I, among many others, have been highly skeptical of thrombolytic therapy and its role in the treatment of acute ischemic stroke. As has been well-documented, a few trials were positive, many were neutral, and a few were stopped early for harm or futility. To most of us, this indicates a therapy for whom only a small subset of those treated are ideal candidates for benefit, and the margin between benefit and harm is razor thin.
In my previous posts, I’ve sighed wistfully at the hope of The Next Big Thing in stroke treatment – local endovascular therapy, akin to percutaneous coronary intervention. However, each major endovascular trial published in the New England Journal last year failed to demonstrate benefit.
MR-CLEAN is different. MR-CLEAN is rather unambiguously positive. To be zero or minimally disabled? The endovascular intervention is favored 12% to 6%. “Functionally independent”, a modified Rankin Scale of 0-2, favors endovascular intervention 33% to 19%. A number needed to treat of, apparently, ~8 for independence is nothing to scoff at.
But why? It’s very similar to IMS-3, which was stopped early due to futility. Patients are about the same age. The comparator – usual care, typically tPA – is the same. Median NIHSS is about the same. The differences are quite subtle. Patients were randomized earlier in IMS-3 compared with MR-CLEAN, with the implication IMS-3 includes patients whose natural course was superior, whereas MR-CLEAN enrolled “non-responders”. The other difference, and the one you’ll hear by far the most frequently, is that MR-CLEAN utilized modern stent retrievers, rather than such killing machines as the MERCI device. Newer, as you’ve always been taught, is better.
But, clearly, there’s something else we simply cannot splice out of these data. Patients in MR-CLEAN did awful. Recall NINDS, where a tPA cohort with a median NIHSS of 14 resulted in 39% attaining mRS 0-1. In IMS-3, intravenous tPA with a median NIHSS 16 resulted in 26% mRS 0-1. In MR-CLEAN, intravenous tPA with a median NIHSS of 18 resulted in 6% mRS 0-1. Patients in MR-CLEAN did recanalize at a greater rate than those in IMS-3, 58% vs. 23-44%, owing to the improved performance of modern retrievers. In a world where definitively opening the vessel, where reperfusion means time=brain, this makes sense. But, like NINDS, the positive results do not seem so much to result from the intervention, but rather from the control group simply doing unwell.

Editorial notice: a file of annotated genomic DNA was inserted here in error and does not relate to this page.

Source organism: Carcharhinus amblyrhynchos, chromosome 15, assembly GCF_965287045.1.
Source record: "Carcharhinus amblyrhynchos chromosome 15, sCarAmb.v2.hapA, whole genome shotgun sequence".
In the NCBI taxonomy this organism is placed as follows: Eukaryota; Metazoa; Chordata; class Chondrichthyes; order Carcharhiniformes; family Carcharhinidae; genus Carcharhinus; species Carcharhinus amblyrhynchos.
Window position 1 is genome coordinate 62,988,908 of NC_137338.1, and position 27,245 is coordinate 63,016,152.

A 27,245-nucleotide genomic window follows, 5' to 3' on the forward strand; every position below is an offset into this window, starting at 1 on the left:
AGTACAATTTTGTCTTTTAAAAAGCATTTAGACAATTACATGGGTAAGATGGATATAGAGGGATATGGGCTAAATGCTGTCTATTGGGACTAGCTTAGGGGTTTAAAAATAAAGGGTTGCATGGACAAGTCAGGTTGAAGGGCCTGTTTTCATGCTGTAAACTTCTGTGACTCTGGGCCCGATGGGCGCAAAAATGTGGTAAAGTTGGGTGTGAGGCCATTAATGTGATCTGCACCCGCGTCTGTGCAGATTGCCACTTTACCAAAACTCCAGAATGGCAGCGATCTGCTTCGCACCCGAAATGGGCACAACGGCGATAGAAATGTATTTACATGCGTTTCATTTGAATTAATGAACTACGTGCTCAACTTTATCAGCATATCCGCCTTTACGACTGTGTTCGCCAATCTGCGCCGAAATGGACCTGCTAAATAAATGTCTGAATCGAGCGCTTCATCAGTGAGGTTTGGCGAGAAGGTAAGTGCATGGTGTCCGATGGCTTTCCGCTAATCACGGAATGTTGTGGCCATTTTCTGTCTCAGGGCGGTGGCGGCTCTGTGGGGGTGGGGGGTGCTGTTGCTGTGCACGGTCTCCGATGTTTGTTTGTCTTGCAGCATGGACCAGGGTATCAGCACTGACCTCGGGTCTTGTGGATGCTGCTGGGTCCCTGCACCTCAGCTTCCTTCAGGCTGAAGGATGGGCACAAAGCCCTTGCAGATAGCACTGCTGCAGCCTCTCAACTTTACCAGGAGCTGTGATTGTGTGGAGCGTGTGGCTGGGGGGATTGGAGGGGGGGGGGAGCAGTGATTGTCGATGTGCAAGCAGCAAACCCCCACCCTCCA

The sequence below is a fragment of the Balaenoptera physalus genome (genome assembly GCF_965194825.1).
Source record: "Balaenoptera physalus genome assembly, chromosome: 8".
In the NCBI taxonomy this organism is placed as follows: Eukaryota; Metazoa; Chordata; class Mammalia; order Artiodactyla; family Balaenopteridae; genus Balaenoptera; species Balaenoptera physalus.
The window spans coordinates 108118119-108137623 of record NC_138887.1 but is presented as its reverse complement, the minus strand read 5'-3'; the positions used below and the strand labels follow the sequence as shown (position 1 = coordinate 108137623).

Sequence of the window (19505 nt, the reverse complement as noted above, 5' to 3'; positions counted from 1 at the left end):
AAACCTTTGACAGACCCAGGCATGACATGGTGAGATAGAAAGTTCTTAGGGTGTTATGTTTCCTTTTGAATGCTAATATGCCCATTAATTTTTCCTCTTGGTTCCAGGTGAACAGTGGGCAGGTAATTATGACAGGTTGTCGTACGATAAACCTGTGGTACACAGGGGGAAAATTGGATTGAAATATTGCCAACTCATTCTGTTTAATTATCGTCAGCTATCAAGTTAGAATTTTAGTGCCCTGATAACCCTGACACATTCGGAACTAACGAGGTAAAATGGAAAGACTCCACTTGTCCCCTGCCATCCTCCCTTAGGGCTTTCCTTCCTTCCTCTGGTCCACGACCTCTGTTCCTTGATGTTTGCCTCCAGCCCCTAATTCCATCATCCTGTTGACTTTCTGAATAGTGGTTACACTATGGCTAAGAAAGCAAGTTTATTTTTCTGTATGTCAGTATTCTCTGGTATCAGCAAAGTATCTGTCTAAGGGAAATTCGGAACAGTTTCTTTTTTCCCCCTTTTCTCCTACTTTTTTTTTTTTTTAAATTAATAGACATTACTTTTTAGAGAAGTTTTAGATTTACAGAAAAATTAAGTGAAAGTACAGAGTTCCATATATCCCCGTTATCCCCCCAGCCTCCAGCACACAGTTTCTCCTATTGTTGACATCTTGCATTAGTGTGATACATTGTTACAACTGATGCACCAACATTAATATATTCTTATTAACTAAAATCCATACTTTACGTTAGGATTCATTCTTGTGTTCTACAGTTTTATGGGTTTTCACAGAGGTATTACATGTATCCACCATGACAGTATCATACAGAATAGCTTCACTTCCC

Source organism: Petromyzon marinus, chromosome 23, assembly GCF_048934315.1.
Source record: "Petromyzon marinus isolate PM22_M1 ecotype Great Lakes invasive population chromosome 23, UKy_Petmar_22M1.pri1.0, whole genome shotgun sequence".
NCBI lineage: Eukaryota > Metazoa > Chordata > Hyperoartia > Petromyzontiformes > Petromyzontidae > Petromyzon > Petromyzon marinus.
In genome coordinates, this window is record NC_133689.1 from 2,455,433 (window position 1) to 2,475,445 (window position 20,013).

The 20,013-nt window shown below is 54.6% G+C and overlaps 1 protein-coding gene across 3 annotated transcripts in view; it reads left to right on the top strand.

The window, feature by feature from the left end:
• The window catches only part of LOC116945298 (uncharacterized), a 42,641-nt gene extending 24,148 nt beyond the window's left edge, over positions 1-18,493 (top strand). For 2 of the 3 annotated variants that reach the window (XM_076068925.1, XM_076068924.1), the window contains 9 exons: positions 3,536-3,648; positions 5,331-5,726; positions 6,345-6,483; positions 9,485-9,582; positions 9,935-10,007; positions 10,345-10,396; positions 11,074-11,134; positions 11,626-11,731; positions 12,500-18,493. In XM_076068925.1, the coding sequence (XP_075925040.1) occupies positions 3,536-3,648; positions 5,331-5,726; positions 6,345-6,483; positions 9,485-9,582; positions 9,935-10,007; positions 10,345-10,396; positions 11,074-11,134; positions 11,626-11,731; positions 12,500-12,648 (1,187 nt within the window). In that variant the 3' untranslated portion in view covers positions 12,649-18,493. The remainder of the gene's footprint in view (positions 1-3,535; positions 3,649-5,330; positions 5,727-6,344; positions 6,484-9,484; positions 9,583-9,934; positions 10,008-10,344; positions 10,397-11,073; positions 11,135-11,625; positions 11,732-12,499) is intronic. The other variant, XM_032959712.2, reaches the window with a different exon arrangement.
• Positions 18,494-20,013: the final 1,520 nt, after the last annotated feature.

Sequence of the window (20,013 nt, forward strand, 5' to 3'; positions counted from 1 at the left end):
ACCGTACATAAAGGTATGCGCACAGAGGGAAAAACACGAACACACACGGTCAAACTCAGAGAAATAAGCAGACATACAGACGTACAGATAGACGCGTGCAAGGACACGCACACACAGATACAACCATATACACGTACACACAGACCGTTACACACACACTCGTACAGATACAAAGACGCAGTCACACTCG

As the embargo lifts, I’m sure this post is one of a tiny minority wondering if this is fool’s gold. If you think of p-values like likelihood ratios, as initially intended, the presence of multiple prior neutral evaluations makes the bar for success that much higher in follow-up trials. These are excellent results, results I’d like to believe in, but the totality of evidence to date requires they be validated.
I wholeheartedly expect they will not. Prepare for the full onslaught of hype regarding endovascular therapy for stroke.
“A Randomized Trial of Intra-arterial Treatment for Acute Ischemic Stroke”